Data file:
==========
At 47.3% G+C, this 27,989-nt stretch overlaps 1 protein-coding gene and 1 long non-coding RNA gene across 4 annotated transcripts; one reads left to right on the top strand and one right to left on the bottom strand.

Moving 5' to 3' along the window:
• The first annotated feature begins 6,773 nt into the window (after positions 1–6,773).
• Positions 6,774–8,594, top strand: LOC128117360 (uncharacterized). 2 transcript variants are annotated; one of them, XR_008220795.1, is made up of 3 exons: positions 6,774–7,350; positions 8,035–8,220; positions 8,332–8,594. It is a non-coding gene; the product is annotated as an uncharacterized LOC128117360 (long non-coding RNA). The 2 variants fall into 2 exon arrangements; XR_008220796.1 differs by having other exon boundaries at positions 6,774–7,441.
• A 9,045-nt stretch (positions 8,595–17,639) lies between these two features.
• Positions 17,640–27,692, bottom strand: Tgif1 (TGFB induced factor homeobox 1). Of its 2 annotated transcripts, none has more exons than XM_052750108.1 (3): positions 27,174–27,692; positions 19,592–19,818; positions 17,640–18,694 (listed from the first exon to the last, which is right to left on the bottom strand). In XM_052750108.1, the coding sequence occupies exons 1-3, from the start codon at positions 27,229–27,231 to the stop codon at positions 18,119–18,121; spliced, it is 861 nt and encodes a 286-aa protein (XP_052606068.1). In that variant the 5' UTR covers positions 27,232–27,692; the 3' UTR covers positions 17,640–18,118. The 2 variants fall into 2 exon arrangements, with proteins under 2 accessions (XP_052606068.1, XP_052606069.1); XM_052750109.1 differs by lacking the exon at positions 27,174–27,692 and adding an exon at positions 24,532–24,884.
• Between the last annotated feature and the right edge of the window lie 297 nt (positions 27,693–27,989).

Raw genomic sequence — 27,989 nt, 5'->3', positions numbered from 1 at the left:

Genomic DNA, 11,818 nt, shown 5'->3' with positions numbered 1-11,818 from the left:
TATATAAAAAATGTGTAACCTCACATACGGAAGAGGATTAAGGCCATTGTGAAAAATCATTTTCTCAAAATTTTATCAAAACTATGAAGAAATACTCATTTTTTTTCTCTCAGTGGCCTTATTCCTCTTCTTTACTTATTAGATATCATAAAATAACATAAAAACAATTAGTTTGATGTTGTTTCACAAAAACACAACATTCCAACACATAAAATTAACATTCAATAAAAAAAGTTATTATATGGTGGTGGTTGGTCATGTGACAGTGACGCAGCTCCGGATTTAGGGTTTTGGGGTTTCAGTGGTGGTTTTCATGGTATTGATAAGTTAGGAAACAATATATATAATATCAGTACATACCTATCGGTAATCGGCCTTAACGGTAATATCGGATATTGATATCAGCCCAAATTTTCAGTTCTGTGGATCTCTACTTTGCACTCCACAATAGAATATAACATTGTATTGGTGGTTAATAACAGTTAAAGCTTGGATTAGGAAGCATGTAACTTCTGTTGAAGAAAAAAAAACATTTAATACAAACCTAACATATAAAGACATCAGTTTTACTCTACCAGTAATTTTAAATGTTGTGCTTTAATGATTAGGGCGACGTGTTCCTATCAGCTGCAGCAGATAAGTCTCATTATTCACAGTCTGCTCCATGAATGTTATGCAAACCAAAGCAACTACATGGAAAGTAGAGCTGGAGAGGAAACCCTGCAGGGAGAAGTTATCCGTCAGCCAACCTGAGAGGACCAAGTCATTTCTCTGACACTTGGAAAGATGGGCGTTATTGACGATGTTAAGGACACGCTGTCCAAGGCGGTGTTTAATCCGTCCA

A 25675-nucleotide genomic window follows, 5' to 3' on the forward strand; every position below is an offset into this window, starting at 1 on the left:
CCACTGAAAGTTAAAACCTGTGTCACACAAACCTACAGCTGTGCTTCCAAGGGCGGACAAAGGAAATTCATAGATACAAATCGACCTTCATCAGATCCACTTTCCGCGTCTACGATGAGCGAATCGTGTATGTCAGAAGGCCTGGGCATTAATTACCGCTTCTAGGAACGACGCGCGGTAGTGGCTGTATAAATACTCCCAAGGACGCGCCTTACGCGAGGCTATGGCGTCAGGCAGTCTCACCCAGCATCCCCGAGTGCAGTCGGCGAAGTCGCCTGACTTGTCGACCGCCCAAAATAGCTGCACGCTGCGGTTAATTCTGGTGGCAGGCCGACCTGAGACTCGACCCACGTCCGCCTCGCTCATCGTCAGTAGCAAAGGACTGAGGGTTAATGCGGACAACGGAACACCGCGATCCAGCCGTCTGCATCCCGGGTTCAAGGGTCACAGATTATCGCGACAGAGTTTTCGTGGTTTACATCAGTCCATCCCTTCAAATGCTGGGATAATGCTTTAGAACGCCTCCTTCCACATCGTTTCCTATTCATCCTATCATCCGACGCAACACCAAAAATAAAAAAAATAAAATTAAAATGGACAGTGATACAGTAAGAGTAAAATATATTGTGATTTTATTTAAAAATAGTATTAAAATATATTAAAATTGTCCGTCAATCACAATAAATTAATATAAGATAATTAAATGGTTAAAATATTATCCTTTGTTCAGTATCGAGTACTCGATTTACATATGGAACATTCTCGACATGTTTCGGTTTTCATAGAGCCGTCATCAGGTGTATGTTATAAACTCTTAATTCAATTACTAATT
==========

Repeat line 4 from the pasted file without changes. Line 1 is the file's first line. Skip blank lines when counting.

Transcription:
• Positions 6,774–8,594, top strand: LOC128117360 (uncharacterized). 2 transcript variants are annotated; one of them, XR_008220795.1, is made up of 3 exons: positions 6,774–7,350; positions 8,035–8,220; positions 8,332–8,594. It is a non-coding gene; the product is annotated as an uncharacterized LOC128117360 (long non-coding RNA). The 2 variants fall into 2 exon arrangements; XR_008220796.1 differs by having other exon boundaries at positions 6,774–7,441.